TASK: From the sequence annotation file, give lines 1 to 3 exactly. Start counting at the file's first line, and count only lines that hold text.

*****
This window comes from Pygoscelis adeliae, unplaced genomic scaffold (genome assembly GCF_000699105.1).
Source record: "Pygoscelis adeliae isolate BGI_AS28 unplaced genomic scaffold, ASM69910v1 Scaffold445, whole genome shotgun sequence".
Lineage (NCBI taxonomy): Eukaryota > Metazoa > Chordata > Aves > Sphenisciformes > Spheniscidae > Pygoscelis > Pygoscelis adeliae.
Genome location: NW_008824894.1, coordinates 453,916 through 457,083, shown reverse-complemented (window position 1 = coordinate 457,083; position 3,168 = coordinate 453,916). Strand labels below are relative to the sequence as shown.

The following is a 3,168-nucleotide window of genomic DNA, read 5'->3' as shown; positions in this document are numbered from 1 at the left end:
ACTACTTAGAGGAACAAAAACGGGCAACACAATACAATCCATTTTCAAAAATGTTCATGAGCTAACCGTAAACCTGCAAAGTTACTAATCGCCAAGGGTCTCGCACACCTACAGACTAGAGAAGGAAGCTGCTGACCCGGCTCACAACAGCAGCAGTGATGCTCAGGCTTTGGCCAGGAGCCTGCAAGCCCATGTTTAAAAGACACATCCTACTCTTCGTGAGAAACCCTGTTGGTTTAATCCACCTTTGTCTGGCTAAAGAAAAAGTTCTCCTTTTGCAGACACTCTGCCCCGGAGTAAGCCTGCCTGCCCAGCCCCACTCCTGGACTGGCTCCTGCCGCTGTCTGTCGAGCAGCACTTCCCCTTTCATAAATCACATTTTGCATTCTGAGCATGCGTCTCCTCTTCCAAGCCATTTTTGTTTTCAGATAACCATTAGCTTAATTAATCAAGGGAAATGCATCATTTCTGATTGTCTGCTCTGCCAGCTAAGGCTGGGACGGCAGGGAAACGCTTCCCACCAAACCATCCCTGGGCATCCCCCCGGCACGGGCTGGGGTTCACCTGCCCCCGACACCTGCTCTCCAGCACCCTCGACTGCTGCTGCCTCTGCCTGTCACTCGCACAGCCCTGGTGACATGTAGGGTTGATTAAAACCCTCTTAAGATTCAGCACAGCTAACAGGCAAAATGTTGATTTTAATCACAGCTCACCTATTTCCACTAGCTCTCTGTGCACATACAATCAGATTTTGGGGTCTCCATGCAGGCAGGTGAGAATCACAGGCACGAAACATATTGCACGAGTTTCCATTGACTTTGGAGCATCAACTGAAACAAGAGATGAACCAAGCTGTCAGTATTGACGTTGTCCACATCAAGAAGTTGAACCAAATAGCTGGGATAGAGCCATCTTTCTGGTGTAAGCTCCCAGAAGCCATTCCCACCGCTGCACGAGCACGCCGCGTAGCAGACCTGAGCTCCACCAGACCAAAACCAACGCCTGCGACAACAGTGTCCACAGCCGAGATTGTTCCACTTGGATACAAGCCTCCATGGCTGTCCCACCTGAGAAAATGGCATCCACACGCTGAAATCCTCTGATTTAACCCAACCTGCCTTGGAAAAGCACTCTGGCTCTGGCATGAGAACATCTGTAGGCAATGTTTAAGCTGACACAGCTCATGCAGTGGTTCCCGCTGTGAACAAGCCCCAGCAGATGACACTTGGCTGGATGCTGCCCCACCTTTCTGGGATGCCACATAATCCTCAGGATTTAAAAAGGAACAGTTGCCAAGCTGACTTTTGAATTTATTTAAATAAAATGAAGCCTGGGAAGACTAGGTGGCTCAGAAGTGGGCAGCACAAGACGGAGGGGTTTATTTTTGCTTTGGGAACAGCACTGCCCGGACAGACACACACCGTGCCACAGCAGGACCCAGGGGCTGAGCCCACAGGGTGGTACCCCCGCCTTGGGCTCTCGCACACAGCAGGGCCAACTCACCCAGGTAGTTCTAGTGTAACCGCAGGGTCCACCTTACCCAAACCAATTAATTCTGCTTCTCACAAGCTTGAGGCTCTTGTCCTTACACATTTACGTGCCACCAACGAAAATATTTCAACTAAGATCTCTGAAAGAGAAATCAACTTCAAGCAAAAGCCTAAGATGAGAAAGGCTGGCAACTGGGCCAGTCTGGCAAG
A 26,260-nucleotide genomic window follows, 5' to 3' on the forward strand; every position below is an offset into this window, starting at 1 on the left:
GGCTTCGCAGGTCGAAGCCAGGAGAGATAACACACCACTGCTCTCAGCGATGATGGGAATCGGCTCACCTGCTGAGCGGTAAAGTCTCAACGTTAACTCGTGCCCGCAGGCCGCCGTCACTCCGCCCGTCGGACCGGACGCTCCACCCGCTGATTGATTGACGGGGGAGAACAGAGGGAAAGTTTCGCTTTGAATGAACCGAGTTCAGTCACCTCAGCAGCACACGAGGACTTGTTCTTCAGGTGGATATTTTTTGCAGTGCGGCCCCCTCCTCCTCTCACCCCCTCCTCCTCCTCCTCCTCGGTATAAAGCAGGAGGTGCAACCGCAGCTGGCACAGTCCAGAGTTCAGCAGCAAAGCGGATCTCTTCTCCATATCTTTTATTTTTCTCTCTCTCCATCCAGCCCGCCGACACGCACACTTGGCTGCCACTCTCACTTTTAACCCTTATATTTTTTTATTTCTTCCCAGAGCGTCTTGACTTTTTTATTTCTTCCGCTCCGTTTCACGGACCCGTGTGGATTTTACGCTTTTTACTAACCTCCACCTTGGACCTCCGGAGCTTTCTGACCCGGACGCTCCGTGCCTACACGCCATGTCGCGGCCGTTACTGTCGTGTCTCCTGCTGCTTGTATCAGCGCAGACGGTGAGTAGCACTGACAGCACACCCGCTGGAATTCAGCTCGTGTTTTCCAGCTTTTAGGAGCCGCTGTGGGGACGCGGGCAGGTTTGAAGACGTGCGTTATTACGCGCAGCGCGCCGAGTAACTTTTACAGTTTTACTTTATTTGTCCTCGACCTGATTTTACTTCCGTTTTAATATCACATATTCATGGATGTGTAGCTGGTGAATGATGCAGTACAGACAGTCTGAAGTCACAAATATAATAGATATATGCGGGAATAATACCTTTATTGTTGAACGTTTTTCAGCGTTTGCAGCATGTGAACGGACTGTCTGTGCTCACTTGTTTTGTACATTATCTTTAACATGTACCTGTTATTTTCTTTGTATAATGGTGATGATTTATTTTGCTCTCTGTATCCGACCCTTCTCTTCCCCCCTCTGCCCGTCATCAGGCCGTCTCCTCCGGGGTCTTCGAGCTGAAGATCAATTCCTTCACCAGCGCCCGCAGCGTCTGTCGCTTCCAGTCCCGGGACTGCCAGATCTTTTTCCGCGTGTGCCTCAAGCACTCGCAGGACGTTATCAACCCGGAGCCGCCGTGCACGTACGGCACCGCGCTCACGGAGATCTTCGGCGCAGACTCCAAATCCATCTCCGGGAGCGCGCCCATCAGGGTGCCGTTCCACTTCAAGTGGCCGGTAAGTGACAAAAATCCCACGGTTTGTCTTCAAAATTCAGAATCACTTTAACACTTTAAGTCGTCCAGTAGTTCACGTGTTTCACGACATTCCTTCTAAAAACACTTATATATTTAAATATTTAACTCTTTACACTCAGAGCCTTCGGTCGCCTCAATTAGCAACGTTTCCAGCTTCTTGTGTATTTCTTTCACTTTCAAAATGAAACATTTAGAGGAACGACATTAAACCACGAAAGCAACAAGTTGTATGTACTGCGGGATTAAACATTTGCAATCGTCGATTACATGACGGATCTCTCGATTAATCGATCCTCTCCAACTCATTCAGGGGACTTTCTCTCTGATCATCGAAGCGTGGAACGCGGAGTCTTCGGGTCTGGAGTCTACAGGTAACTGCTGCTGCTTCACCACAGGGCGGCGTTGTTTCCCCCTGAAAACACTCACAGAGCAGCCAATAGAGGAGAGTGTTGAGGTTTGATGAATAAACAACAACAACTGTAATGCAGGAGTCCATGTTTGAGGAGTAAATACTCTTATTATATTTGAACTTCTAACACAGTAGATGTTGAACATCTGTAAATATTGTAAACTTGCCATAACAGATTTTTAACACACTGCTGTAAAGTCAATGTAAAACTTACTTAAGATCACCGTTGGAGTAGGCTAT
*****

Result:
This window comes from Pygoscelis adeliae, unplaced genomic scaffold (genome assembly GCF_000699105.1).
Source record: "Pygoscelis adeliae isolate BGI_AS28 unplaced genomic scaffold, ASM69910v1 Scaffold445, whole genome shotgun sequence".
Lineage (NCBI taxonomy): Eukaryota > Metazoa > Chordata > Aves > Sphenisciformes > Spheniscidae > Pygoscelis > Pygoscelis adeliae.